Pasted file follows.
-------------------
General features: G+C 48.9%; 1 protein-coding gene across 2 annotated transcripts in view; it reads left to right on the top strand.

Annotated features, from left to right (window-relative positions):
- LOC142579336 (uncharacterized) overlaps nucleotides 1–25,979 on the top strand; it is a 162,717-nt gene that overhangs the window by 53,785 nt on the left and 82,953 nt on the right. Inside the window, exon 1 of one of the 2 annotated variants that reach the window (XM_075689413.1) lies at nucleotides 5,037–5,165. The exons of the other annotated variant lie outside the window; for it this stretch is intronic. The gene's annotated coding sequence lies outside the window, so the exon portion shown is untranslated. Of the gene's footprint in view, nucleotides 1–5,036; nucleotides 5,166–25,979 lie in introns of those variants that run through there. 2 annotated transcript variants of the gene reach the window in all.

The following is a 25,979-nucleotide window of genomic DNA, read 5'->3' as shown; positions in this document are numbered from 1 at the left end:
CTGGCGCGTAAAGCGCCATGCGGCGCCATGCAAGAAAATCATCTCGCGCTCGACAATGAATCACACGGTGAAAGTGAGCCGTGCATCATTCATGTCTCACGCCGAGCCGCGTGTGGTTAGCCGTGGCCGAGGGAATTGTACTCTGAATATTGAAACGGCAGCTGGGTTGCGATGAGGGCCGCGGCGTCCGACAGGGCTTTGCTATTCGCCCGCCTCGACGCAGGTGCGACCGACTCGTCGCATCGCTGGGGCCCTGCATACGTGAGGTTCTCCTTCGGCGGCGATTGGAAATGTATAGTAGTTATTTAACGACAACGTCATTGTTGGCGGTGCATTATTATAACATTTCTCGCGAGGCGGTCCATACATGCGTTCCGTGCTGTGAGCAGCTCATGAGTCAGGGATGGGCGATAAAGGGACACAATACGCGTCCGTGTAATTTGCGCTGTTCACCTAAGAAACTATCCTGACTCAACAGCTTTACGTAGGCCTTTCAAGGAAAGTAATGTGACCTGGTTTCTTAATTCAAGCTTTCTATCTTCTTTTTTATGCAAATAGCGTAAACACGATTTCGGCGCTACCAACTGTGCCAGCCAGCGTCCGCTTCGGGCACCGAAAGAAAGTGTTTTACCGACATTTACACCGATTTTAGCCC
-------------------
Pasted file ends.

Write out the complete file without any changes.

General features: G+C 48.9%; 1 protein-coding gene across 2 annotated transcripts in view; it reads left to right on the top strand.

Annotated features, from left to right (window-relative positions):
- LOC142579336 (uncharacterized) overlaps nucleotides 1–25,979 on the top strand; it is a 162,717-nt gene that overhangs the window by 53,785 nt on the left and 82,953 nt on the right. Inside the window, exon 1 of one of the 2 annotated variants that reach the window (XM_075689413.1) lies at nucleotides 5,037–5,165. The exons of the other annotated variant lie outside the window; for it this stretch is intronic. The gene's annotated coding sequence lies outside the window, so the exon portion shown is untranslated. Of the gene's footprint in view, nucleotides 1–5,036; nucleotides 5,166–25,979 lie in introns of those variants that run through there. 2 annotated transcript variants of the gene reach the window in all.

The following is a 25,979-nucleotide window of genomic DNA, read 5'->3' as shown; positions in this document are numbered from 1 at the left end:
CTGGCGCGTAAAGCGCCATGCGGCGCCATGCAAGAAAATCATCTCGCGCTCGACAATGAATCACACGGTGAAAGTGAGCCGTGCATCATTCATGTCTCACGCCGAGCCGCGTGTGGTTAGCCGTGGCCGAGGGAATTGTACTCTGAATATTGAAACGGCAGCTGGGTTGCGATGAGGGCCGCGGCGTCCGACAGGGCTTTGCTATTCGCCCGCCTCGACGCAGGTGCGACCGACTCGTCGCATCGCTGGGGCCCTGCATACGTGAGGTTCTCCTTCGGCGGCGATTGGAAATGTATAGTAGTTATTTAACGACAACGTCATTGTTGGCGGTGCATTATTATAACATTTCTCGCGAGGCGGTCCATACATGCGTTCCGTGCTGTGAGCAGCTCATGAGTCAGGGATGGGCGATAAAGGGACACAATACGCGTCCGTGTAATTTGCGCTGTTCACCTAAGAAACTATCCTGACTCAACAGCTTTACGTAGGCCTTTCAAGGAAAGTAATGTGACCTGGTTTCTTAATTCAAGCTTTCTATCTTCTTTTTTATGCAAATAGCGTAAACACGATTTCGGCGCTACCAACTGTGCCAGCCAGCGTCCGCTTCGGGCACCGAAAGAAAGTGTTTTACCGACATTTACACCGATTTTAGCCC